Jakob Jakobsen – Artist’s Talk

Self-institutionalisation can be viewed as a kind of exorcism, a kind of externalisation of this internalised control.

Jakob Jakobsen is a politically engaged visual artist, educator and activist. He was part of the Copenhagen Free University from 2001 to 2007 (copenhagenfreeuniversity.dk), was co-founder of the trade union Young Artworkers (UKK) (ukk.dk) in 2002, and the artist run television station tv-tv in 2004. He was professor at the Funen Art Academy from 2006 to 2012. Recent exhibitions include Billed Politik at Overgaden, Institute of Contemporary Art in Copenhagen (billedpolitik.dk) and This World We Must Leave at Kunsthalle Aarhus in 2010 (thisworldwemustleave.dk) andTrauma 1 – 11: Stories about the Copenhagen Free University and the surrounding society in the last ten years at the Museum of Contemporary Art in Roskilde in 2011 (https://vimeo.com/29529903). Was part of And And And / dOCUMENTA13(andandand.org) with the The Antiuniversity Research Project (antihistory.org) in 2012.

“I began to use the concept of ‘self-institutionalisation’ during 1998 and 1999 in relation to the establishment with Henriette Heise of a project space, Info Centre, in East London. For us this was the start of a series of practical experiments with the construction and use of institutions. Info Centre” was a combined exhibition space, archive and bookshop. The first ‘info sheet’ of the Info Centre stated: ‘We are committed to an understanding of art practice that is not exclusively related to the making of artworks, but also includes the establishing of institutions for the experience and use of art and generally the making of institutions for human life.”

Behind this point of view lay an uneasiness with the then pervasive notion of ‘institutional critique’. What had began life in the 60s as an interesting new political practice and what had reappeared in the late 80s as an ideological critique, had by the late 90s become ossified into a reflex towards, rather than a passionate refusal of, power. The various modes of institutional critique had outlived any critical function and appeared increasingly blind to its social, historical and political context. The moments of revolution and renewal you find with early Conceptual Art and the Situationist International had disappeared. The institutional critique had lost its force as art institutions adapted to these new forms of critique – as capital and its institutions often do. Those practising institutional critique found themselves dependent upon the very historical bourgeois art institutions they were purporting to critique, and that were, anyway, in the process of disappearing in the course of the neoliberal restructuring of public institutions of the 90s. The critique was irredeemably complicit with art institutions as they turned critique into new forms of spectacle. When we write ‘art institution’ we refer to the socio-economic conglomerate of galleries, foundations, museums, institutes, educational facilities, magazines and councils that constitute the basis of the dominating understanding of art in a society. Institutional critique and other anti-institutional practices of the late 90s did not make these institutions more diverse and rich, but instead ensured the consolidation and concentration of power within an ever-narrowing system.”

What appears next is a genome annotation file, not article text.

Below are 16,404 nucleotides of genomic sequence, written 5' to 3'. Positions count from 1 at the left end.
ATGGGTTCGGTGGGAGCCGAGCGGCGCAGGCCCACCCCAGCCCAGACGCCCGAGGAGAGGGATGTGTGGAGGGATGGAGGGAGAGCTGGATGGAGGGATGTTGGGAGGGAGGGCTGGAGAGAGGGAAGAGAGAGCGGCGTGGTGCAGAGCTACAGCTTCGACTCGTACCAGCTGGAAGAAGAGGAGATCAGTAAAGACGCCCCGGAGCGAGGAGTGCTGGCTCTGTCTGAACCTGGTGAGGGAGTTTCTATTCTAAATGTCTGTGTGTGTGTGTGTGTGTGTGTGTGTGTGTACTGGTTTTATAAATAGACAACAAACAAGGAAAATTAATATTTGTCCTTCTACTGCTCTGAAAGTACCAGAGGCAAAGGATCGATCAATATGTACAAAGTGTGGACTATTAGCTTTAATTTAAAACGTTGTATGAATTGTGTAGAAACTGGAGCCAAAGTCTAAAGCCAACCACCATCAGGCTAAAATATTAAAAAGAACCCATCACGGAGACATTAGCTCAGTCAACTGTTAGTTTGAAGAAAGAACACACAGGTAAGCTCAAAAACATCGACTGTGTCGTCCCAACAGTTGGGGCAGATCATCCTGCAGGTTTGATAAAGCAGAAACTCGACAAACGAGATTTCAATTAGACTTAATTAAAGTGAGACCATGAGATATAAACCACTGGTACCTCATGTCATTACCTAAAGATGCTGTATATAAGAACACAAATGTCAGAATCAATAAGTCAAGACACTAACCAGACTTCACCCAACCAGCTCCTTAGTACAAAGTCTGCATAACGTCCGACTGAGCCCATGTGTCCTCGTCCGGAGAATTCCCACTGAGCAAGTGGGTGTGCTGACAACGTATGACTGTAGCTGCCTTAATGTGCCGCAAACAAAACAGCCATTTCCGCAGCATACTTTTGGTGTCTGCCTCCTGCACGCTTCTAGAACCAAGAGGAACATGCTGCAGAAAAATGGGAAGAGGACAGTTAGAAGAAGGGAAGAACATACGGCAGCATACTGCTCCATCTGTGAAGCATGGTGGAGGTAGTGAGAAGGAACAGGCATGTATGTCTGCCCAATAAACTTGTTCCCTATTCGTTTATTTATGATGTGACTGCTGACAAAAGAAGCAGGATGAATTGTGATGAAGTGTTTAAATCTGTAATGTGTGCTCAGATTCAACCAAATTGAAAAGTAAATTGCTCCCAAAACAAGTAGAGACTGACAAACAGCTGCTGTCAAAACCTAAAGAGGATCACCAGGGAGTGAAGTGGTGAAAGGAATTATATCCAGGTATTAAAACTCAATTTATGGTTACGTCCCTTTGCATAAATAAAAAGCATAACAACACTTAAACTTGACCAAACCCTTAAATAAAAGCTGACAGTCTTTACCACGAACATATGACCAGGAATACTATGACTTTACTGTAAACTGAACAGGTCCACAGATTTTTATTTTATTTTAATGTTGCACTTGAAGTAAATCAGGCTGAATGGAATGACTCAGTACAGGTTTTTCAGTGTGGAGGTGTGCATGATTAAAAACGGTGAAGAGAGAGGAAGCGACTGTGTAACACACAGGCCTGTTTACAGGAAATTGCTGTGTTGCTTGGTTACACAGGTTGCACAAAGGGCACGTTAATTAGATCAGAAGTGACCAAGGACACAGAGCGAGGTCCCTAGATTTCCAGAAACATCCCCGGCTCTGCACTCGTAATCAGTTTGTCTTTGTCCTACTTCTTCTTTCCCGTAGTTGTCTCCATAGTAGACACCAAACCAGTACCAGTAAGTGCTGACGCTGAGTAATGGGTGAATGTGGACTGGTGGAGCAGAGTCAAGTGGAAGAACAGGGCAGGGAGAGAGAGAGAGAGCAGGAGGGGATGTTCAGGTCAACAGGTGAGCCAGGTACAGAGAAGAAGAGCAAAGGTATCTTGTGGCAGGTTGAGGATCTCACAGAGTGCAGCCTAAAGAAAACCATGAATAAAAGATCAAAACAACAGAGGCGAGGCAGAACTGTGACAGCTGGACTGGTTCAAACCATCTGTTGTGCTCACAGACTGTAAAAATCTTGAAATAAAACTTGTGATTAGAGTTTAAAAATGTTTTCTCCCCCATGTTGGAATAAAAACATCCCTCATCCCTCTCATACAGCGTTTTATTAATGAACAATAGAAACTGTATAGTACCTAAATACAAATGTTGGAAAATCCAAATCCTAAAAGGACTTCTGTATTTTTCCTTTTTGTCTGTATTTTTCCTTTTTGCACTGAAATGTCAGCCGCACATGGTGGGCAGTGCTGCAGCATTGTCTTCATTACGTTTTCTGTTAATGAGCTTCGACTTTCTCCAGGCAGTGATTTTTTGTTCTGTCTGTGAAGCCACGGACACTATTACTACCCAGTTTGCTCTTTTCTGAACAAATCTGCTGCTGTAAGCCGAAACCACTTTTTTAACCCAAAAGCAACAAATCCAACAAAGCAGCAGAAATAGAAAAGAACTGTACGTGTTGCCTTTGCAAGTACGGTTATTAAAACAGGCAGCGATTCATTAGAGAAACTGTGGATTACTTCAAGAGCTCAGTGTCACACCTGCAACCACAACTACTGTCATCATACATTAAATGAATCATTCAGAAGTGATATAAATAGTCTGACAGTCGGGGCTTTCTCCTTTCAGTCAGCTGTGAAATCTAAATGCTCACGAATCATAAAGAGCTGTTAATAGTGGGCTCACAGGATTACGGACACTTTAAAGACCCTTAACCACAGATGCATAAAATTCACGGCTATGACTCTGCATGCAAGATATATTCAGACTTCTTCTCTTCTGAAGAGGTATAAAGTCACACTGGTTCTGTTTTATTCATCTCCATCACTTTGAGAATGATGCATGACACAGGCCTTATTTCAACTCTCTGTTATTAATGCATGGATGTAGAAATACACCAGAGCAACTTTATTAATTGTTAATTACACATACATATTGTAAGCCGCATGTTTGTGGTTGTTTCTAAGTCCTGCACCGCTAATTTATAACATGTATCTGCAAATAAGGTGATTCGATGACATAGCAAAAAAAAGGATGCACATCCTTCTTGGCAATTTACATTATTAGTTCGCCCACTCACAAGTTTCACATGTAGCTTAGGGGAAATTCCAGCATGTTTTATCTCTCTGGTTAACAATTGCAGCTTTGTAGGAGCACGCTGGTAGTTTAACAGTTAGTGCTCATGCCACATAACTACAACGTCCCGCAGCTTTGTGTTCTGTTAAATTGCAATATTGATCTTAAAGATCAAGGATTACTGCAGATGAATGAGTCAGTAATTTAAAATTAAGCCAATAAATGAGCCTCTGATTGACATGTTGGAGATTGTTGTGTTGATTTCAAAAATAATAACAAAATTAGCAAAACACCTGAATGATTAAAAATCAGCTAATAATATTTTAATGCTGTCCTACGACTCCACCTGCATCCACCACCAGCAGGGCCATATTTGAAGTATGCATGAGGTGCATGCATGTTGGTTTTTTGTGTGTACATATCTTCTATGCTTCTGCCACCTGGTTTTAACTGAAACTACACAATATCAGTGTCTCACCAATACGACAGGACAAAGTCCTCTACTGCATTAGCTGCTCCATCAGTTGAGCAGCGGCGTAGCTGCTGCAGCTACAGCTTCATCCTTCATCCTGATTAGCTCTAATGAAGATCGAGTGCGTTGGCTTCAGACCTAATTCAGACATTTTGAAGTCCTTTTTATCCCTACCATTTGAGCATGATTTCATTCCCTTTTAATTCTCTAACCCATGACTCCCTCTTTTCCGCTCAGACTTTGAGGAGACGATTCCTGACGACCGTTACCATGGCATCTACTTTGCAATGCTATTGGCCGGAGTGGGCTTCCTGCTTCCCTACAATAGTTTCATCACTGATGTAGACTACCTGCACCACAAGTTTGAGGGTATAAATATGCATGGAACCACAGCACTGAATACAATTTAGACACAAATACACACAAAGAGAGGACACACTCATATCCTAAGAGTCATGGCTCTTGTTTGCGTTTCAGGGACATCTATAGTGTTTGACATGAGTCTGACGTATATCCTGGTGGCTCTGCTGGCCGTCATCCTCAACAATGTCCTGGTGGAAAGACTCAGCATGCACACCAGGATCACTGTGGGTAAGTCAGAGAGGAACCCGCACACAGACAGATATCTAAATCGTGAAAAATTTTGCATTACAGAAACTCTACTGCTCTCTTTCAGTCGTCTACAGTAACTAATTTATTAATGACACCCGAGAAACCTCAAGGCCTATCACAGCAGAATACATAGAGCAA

Jakob Jakobsen, “Self-Institutionalisation,” Art Monthly July-August 2006

As part of the Distinguished Visiting Artist Program, Jakobsen will discuss his ongoing research into the politics of pedagogical systems and their intersection with the conditions of life. As part of his visit, he will be researching the Vancouver Free University that operated here between 1969 and 1974.

“The biopolitical moulding of bodies integrated with a rather crude sorting mechanism determined by economic powers and class is an increasingly transparent and evident worldwide process. What was formerly a part of social reproduction has become an important part of capitalist production and turning it into an expanding site of capitalist accumulation. This is perhaps the main structural change since the institutional landscape of the 1960s. There is nothing surprising to this, but more and more people even within the middleclass are feeling the inherent sorting mechanisms imposed by institutional production of today as they enter the educational system. Franco Basaglia already pointed this out in relation to the treatment of the mentally ill in Italy in the 1960s, in stating that there were two kinds of psychiatry, one for the rich and one for the poor. At the time he rejected any demands for reform, his analysis led to a call for ‘The Destruction of the Mental Hospital as a place for institutionalisation’. Joseph Berke’s analysis of the State sanctioned University leading to the establishment of the Antiuniversity had a similar radicality: “The schools and universities are dead. They must be destroyed and rebuilt in our own terms. These sentiments reflect the growing belief of students and teachers all over Europe and the United States as they strip aside the academic pretensions from their ‘institutions of higher learning’ and see them for what they are – rigid training schools for the operation and expansion of reactionary government, business, and military bureaucracies.”
Jakob Jakobsen, “The pedagogy of negating the institution – Some reflections on the antihospital and the antiuniversity.” 2012.